Tactical Theory: Compactness
The term ‘compactness’ has been somewhat of a buzzword in football tactics over the past few seasons, particular in the last campaign where Simeone’s Atletico Madrid side won the league with a system so heavily oriented on the aspect. In this article, I will be looking to explore the benefits of this tactical attribute with some scenarios from past games, whilst showing the contrast between European forces and that of English teams.
“What is defending? … Defending is a matter of – ‘How much space should I defend?’ … Everything is about meters, that’s all”.
– Johan Cruyff
Defining and Measuring Compactness
The standard definition of compactness is to maintain a short distance between the furthest players both horizontally and vertically, however such a basic response lacks in it’s application – to start with, what is the optimal level of compaction? For this reason I believe there must be other definitions which could provide a less simplistic answer, proving more applicable in practice?
Alternatively, it could be broken down to an individual level. Possibly to the point at which the players are close enough together to be connected, ensuring a compactness within the shape – obviously a prime aspect. It could be reasoned that it is at this point where the benefits of compactness come into effect, making it a suitable definition and measurement of the term. However, all 10 players could be stood within a 5 yard perimeter, and they would be connected yet the defensive capabilities would be non-existent – so what is the optimal level? This can be somewhat dependent on the opposition, however a good starting point may be the instance that the individual players are as far away from each other as possible whilst maintaining the connections. Through this, they can control more space whilst retaining the benefits of a compact block.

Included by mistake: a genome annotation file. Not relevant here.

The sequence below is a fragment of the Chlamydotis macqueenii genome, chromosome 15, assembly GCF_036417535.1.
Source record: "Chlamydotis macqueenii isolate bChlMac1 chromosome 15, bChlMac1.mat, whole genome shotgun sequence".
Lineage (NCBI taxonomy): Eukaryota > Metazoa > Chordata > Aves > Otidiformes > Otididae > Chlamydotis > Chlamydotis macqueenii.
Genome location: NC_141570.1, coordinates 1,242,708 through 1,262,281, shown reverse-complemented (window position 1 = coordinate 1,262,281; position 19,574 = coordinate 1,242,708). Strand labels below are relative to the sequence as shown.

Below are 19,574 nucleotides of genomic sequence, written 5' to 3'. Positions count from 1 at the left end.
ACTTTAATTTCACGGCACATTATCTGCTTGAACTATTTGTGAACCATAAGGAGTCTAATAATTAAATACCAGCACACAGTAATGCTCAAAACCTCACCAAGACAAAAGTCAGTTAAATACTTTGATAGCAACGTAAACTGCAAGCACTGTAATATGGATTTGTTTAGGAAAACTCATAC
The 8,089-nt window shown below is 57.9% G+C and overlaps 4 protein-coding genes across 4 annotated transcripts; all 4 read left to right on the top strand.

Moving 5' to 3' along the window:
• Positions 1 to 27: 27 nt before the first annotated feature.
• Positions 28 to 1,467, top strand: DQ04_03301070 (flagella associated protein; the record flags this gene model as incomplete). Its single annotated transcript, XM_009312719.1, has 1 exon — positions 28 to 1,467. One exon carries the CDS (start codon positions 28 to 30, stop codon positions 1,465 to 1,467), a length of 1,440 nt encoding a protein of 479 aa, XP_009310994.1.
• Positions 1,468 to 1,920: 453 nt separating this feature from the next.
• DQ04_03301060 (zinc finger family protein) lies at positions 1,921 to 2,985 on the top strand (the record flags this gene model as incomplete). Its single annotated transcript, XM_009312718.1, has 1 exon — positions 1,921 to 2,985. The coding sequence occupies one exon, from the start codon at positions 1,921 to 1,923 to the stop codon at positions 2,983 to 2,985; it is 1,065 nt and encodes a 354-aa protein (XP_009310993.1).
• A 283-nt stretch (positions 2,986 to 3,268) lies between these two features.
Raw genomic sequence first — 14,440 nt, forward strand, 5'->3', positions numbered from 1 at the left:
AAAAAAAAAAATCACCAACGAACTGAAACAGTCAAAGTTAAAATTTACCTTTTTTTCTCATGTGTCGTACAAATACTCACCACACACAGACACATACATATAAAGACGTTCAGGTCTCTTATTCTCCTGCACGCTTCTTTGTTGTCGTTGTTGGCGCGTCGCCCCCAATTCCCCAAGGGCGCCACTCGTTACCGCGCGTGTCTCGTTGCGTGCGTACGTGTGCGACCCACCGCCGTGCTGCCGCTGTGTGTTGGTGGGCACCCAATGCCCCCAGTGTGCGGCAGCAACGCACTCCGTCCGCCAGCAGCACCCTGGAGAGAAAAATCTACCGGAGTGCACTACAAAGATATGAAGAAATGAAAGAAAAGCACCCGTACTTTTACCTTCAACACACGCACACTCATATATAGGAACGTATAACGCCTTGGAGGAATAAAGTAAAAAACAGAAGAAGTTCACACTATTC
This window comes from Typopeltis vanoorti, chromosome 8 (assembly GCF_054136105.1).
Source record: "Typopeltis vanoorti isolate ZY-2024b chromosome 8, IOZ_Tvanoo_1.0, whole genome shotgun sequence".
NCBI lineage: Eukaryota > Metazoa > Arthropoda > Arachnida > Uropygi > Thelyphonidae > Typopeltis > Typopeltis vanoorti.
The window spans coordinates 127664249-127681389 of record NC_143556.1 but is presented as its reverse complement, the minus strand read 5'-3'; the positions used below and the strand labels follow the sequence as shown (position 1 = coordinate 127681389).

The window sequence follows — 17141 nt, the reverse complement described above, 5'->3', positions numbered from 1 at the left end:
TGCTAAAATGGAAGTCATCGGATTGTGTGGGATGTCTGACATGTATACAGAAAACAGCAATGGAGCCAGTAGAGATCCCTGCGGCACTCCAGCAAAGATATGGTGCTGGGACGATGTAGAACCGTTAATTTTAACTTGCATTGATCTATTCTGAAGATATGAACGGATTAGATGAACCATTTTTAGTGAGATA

Another argument is that compactness needs to be relative to the positioning of the opposition. It is not only a matter of how compact a team is within itself but also that the distances between themselves and the opposition are short. Through this a key principle of compactness is achieved, the playing area of the opposition is minimized which wouldn’t be the case had only the initial definition been taken into account.
The Defensive Advantages of Compactness
One of the plethora of defensive advantages gained from a high compactness is the increased number of connections between the individual defenders. A connection could be classified as when a player is within distance to be able to support a teammate, such as through a secondary press. Through this, a defensive block can be much more stable against the opposition’s attempts to penetrate as multiple (an optimal number is highly dependent on the specific scene) players can attack the same space simultaneously.
The shorter distances between individual players makes penetrative passes more difficult as the passing lanes are minimized, whilst multiple players can challenge the same through ball if needed.
In an uncompact shape such as here, only two players are in distance to support should the CM be challenged in some form by the ball-carrier, whilst the 3 other players are too far away to move and act in time. What is worse that in this case, where the players are slightly oriented to man-marking, two of the disconnected player are required to protect the centre from opening up. Given that they’re both disconnected from the yellow-highlighted player, the midfield’s structure is very weak and could quite simply be opened up.
In contrast, the player when accompanied by a team organisation of good compactness has 5 connections with other teammates; 3 of whom are from a central position, ensuring greater defensive stability in a key area of the pitch. Aside from this, the team also benefits from having two other players near the opposition ball-carrier, who can then support in the pressing.
Improved Defensive Access
A compact defensive block can make use of a better defensive access to the ball. By this, I mean that the defending team have a better ability to effectively and correctly press the ball to challenge it in some form.